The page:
The Forward has published a story on the tug of war inside the hearts of 20 university/college administrators who are Jewish when it comes to campus criticism of Israel. The piece is notable for its second headline: “College Leaders Balance Israel and Speech; Jewish Presidents Often Find They Must Leave Loyalty Behind.”
This frank statement appears at a time when the phrase “Israel Firster” has been politicized and some say it’s off limits. Well, as the Forward reports, many Jews feel “loyalty” to Israel and this at times conflicts with other duties/responsibilities. This is not true of me. And I bet it’s not true of many of those university presidents. Will any of them write letters?
Another thing. The article never directly addresses the issue of criticism of Israel on campus as it relates to fundraising. Naomi Zeveloff is a fine reporter, but why did she not ask these presidents what the cost is of campus boycott organizations and the like? What price did Hampshire pay for its pro-divestment resolution? Harvard was repeatedly threatened with withdrawal of gifts following the Walt and Mearsheimer paper and the untimely exit of Lawrence Summers.
Zeveloff touches on the donor issue here:
But for one college president, his commitment to open dialogue on campus trumped his desire to speak out against BDS. Former University of Vermont president Daniel Fogel, who served from 2002 until last July, said that his personal aversion to a divestment campaign on campus in spring 2011 was so strong that he would have stepped down if it had been implemented. “I think divestment from Israel would have been a travesty. To me it would have been an expression of anti-Semitism,” he said. “Had the university gone in that direction, I don’t think I would have continued as president.”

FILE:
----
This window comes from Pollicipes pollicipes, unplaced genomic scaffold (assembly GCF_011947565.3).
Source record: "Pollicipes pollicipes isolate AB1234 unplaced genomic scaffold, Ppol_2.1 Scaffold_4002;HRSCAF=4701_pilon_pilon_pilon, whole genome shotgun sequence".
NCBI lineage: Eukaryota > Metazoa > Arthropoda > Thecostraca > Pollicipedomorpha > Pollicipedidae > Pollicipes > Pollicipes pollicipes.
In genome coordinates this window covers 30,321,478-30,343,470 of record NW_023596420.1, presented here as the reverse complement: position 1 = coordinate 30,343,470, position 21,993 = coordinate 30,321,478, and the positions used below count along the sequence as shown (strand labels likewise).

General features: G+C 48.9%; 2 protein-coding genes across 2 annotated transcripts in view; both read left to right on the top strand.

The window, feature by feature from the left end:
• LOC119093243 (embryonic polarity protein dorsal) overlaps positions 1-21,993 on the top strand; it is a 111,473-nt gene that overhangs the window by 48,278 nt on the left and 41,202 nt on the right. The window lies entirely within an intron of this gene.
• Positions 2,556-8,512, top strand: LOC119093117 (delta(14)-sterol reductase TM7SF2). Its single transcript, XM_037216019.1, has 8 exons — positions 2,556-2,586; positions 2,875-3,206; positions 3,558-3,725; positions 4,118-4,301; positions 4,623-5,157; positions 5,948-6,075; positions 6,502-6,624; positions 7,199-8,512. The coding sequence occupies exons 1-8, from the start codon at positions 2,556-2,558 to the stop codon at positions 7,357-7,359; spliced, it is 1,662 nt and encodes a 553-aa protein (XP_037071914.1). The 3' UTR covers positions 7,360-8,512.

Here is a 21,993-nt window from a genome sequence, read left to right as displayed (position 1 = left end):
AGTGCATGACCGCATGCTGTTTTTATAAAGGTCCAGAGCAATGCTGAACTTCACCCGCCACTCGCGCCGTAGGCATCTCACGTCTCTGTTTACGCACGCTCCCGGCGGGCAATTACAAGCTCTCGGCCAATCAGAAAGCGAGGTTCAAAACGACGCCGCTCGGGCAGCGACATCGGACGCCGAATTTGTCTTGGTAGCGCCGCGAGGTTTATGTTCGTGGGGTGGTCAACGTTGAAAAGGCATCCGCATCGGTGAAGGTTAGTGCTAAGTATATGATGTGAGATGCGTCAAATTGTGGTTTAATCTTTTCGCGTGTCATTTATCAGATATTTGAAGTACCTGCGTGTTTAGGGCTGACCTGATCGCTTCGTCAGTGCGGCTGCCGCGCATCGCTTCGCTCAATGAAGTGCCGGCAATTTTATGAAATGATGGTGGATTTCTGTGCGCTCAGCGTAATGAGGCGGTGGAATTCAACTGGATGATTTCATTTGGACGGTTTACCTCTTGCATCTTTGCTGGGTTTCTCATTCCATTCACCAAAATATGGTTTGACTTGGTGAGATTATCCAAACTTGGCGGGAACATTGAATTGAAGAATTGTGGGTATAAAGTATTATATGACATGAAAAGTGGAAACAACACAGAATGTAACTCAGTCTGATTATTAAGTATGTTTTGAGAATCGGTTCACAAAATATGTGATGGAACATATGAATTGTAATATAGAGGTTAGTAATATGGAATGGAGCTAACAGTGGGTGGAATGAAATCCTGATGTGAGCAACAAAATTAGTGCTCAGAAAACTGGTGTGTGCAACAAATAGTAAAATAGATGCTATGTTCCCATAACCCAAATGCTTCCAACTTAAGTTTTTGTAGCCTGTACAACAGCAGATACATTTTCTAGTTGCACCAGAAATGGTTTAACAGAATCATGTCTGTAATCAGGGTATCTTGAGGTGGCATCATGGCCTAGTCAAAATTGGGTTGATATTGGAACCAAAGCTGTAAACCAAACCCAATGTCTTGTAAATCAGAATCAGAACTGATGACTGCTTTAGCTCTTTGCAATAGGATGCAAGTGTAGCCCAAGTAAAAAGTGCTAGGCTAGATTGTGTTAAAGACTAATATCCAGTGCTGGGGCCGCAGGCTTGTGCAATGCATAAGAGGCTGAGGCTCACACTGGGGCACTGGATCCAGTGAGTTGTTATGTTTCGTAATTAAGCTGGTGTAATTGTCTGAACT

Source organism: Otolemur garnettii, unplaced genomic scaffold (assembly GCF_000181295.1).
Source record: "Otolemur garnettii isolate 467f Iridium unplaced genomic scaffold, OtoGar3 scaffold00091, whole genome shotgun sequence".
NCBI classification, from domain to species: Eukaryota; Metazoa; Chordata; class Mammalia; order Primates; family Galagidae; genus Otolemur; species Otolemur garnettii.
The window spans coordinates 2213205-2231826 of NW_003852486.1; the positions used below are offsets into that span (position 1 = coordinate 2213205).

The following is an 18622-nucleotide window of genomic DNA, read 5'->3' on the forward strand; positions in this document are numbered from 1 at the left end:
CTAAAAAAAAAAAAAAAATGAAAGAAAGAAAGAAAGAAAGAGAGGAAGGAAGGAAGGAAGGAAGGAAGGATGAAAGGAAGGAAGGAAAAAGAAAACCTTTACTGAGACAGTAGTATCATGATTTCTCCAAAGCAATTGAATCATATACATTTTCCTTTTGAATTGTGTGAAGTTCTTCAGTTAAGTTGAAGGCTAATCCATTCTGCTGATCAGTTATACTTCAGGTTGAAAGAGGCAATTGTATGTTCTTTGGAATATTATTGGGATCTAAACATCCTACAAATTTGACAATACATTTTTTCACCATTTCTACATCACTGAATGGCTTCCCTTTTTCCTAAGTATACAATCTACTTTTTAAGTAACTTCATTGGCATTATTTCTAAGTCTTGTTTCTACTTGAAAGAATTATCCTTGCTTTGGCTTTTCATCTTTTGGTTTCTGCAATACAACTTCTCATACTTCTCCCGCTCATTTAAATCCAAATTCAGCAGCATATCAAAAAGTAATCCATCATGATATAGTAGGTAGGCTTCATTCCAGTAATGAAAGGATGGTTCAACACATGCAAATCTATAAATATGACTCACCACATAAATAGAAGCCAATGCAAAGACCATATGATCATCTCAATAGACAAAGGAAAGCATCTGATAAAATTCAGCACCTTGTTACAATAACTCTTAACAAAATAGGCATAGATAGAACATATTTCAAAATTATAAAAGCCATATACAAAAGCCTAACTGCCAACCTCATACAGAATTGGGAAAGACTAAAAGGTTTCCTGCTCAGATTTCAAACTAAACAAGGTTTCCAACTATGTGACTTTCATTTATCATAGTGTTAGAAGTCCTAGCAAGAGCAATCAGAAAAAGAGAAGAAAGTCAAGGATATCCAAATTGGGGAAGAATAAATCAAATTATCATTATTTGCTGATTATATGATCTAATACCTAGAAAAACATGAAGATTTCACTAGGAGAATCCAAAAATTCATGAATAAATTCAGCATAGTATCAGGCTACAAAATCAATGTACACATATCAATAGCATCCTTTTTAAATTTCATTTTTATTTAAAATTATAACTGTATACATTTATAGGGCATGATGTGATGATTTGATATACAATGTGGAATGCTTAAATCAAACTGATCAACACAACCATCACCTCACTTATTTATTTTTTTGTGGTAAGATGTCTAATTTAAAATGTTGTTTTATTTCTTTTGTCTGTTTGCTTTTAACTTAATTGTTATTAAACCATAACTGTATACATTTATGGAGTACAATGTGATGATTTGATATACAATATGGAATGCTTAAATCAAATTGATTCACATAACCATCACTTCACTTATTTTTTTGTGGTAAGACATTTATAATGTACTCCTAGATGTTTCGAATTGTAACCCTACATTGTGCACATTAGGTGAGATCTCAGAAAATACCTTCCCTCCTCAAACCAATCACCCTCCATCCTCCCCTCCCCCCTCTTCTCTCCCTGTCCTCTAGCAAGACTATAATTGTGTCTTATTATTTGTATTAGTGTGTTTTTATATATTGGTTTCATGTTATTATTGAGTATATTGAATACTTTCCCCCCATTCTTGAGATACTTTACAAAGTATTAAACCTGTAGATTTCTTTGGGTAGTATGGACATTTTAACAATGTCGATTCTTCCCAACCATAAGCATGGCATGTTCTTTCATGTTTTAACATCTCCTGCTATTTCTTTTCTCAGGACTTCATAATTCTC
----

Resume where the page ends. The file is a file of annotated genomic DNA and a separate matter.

But Fogel said that his personal feelings on BDS should not have gotten in the way of the university’s procedures for dealing with thorny questions. When the BDS proposal made its way to UVM’s Socially Responsible Investing Working Group, Fogel began to field calls from Jewish alumni and donors who were concerned, he said, that the university was going to take an anti-Semitic position that “would have ended their relationship with the community and their support for it.” Fogel held his ground, privately reassuring donors that the university would give the BDS question a thorough review. The working group ended up tabling the proposal.